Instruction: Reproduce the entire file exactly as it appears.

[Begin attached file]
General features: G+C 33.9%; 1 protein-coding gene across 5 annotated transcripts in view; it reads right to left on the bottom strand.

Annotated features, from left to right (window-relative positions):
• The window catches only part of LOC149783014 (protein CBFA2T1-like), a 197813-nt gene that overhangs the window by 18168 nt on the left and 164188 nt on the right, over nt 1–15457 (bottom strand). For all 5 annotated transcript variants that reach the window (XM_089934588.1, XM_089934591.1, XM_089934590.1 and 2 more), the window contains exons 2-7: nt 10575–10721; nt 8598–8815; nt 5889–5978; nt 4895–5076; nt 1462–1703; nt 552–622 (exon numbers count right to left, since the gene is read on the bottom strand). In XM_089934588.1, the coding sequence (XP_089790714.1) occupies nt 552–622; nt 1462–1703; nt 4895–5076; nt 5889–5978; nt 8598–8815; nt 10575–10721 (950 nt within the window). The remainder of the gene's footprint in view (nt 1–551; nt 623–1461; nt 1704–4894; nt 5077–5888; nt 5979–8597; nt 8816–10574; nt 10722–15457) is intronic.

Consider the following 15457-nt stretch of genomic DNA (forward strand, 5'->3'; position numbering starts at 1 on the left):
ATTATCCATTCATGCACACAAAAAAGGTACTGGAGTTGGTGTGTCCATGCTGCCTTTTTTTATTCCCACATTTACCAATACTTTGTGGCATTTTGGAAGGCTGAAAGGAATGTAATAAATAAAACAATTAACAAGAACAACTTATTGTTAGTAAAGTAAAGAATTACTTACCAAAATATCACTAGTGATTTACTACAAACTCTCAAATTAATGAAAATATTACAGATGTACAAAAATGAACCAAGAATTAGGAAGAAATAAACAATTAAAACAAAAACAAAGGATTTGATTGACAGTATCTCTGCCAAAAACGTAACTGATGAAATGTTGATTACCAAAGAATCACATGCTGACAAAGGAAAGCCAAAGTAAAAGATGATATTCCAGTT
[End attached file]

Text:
General features: G+C 33.9%; 1 protein-coding gene across 5 annotated transcripts in view; it reads right to left on the bottom strand.

Annotated features, from left to right (window-relative positions):
• The window catches only part of LOC149783014 (protein CBFA2T1-like), a 197813-nt gene that overhangs the window by 18168 nt on the left and 164188 nt on the right, over nt 1–15457 (bottom strand). For all 5 annotated transcript variants that reach the window (XM_089934588.1, XM_089934591.1, XM_089934590.1 and 2 more), the window contains exons 2-7: nt 10575–10721; nt 8598–8815; nt 5889–5978; nt 4895–5076; nt 1462–1703; nt 552–622 (exon numbers count right to left, since the gene is read on the bottom strand). In XM_089934588.1, the coding sequence (XP_089790714.1) occupies nt 552–622; nt 1462–1703; nt 4895–5076; nt 5889–5978; nt 8598–8815; nt 10575–10721 (950 nt within the window). The remainder of the gene's footprint in view (nt 1–551; nt 623–1461; nt 1704–4894; nt 5077–5888; nt 5979–8597; nt 8816–10574; nt 10722–15457) is intronic.

Consider the following 15457-nt stretch of genomic DNA (forward strand, 5'->3'; position numbering starts at 1 on the left):
ATTATCCATTCATGCACACAAAAAAGGTACTGGAGTTGGTGTGTCCATGCTGCCTTTTTTTATTCCCACATTTACCAATACTTTGTGGCATTTTGGAAGGCTGAAAGGAATGTAATAAATAAAACAATTAACAAGAACAACTTATTGTTAGTAAAGTAAAGAATTACTTACCAAAATATCACTAGTGATTTACTACAAACTCTCAAATTAATGAAAATATTACAGATGTACAAAAATGAACCAAGAATTAGGAAGAAATAAACAATTAAAACAAAAACAAAGGATTTGATTGACAGTATCTCTGCCAAAAACGTAACTGATGAAATGTTGATTACCAAAGAATCACATGCTGACAAAGGAAAGCCAAAGTAAAAGATGATATTCCAGTT